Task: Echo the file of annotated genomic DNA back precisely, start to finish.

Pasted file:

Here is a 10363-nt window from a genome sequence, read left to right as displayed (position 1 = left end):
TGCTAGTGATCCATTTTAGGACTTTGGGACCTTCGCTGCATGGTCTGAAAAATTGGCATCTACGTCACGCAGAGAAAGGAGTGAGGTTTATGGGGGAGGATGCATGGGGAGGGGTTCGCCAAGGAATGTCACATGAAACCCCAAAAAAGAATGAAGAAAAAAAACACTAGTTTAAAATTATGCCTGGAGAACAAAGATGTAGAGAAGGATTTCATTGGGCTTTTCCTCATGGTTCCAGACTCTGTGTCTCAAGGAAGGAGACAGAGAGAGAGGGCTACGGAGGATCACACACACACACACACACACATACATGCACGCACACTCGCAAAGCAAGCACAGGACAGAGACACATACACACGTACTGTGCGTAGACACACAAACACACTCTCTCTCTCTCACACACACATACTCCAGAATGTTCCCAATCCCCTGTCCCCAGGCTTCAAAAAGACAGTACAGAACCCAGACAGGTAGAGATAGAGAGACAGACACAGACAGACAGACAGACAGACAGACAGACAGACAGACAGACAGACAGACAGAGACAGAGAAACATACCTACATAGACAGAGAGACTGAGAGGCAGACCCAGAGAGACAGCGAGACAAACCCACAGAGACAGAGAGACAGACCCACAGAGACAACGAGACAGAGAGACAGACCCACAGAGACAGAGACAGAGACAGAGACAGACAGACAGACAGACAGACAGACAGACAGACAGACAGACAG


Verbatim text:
Here is a 10363-nt window from a genome sequence, read left to right as displayed (position 1 = left end):
TGCTAGTGATCCATTTTAGGACTTTGGGACCTTCGCTGCATGGTCTGAAAAATTGGCATCTACGTCACGCAGAGAAAGGAGTGAGGTTTATGGGGGAGGATGCATGGGGAGGGGTTCGCCAAGGAATGTCACATGAAACCCCAAAAAAGAATGAAGAAAAAAAACACTAGTTTAAAATTATGCCTGGAGAACAAAGATGTAGAGAAGGATTTCATTGGGCTTTTCCTCATGGTTCCAGACTCTGTGTCTCAAGGAAGGAGACAGAGAGAGAGGGCTACGGAGGATCACACACACACACACACACACATACATGCACGCACACTCGCAAAGCAAGCACAGGACAGAGACACATACACACGTACTGTGCGTAGACACACAAACACACTCTCTCTCTCTCACACACACATACTCCAGAATGTTCCCAATCCCCTGTCCCCAGGCTTCAAAAAGACAGTACAGAACCCAGACAGGTAGAGATAGAGAGACAGACACAGACAGACAGACAGACAGACAGACAGACAGACAGACAGACAGACAGACAGAGACAGAGAAACATACCTACATAGACAGAGAGACTGAGAGGCAGACCCAGAGAGACAGCGAGACAAACCCACAGAGACAGAGAGACAGACCCACAGAGACAACGAGACAGAGAGACAGACCCACAGAGACAGAGACAGAGACAGAGACAGACAGACAGACAGACAGACAGACAGACAGACAGACAGACAG